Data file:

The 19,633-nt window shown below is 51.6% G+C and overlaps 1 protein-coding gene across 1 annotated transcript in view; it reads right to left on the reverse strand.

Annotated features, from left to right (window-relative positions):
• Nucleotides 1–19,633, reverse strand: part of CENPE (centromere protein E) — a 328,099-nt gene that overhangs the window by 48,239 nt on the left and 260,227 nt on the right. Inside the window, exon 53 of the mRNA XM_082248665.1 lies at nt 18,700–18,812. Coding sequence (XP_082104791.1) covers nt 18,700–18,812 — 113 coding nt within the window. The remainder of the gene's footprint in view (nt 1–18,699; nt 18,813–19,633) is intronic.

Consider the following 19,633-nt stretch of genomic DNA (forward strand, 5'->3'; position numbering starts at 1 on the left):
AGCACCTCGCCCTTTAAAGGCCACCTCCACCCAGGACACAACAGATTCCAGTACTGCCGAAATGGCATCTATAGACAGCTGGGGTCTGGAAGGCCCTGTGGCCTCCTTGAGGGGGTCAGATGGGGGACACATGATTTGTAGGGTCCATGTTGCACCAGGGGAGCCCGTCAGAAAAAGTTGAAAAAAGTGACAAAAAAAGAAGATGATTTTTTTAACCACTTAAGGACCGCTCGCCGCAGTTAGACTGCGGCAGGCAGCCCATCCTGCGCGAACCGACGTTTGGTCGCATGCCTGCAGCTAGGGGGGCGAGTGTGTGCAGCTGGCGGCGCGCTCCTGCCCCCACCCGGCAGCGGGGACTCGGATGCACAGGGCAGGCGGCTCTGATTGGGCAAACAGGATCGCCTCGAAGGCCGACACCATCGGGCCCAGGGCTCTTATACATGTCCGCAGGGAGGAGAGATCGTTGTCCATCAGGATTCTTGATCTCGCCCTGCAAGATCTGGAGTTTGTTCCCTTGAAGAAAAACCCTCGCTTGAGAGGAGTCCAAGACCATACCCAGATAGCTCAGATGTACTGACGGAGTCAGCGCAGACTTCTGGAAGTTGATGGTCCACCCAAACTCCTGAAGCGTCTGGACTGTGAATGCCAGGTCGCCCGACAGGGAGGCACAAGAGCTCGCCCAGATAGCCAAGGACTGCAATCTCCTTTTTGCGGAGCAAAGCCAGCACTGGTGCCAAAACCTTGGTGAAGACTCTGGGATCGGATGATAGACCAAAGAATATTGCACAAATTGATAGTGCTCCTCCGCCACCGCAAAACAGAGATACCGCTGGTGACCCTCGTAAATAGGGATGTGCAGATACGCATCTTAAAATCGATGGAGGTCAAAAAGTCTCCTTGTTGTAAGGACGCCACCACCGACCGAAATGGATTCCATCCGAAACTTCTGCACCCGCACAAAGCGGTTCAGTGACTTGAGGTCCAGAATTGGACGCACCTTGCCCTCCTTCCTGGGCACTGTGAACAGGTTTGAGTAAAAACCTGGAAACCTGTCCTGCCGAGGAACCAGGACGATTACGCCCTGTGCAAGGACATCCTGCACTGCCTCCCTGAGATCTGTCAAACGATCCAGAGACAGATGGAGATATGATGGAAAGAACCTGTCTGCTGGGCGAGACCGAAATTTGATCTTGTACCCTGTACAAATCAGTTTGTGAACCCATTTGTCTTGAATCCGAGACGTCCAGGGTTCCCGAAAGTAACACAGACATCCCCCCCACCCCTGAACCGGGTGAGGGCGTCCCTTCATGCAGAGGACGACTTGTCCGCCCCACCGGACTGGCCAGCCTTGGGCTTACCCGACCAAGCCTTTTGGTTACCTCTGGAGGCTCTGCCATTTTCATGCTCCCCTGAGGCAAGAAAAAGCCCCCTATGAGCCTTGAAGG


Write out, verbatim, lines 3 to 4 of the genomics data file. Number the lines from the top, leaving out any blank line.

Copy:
• Nucleotides 1–19,633, reverse strand: part of CENPE (centromere protein E) — a 328,099-nt gene that overhangs the window by 48,239 nt on the left and 260,227 nt on the right. Inside the window, exon 53 of the mRNA XM_082248665.1 lies at nt 18,700–18,812. Coding sequence (XP_082104791.1) covers nt 18,700–18,812 — 113 coding nt within the window. The remainder of the gene's footprint in view (nt 1–18,699; nt 18,813–19,633) is intronic.

Consider the following 19,633-nt stretch of genomic DNA (forward strand, 5'->3'; position numbering starts at 1 on the left):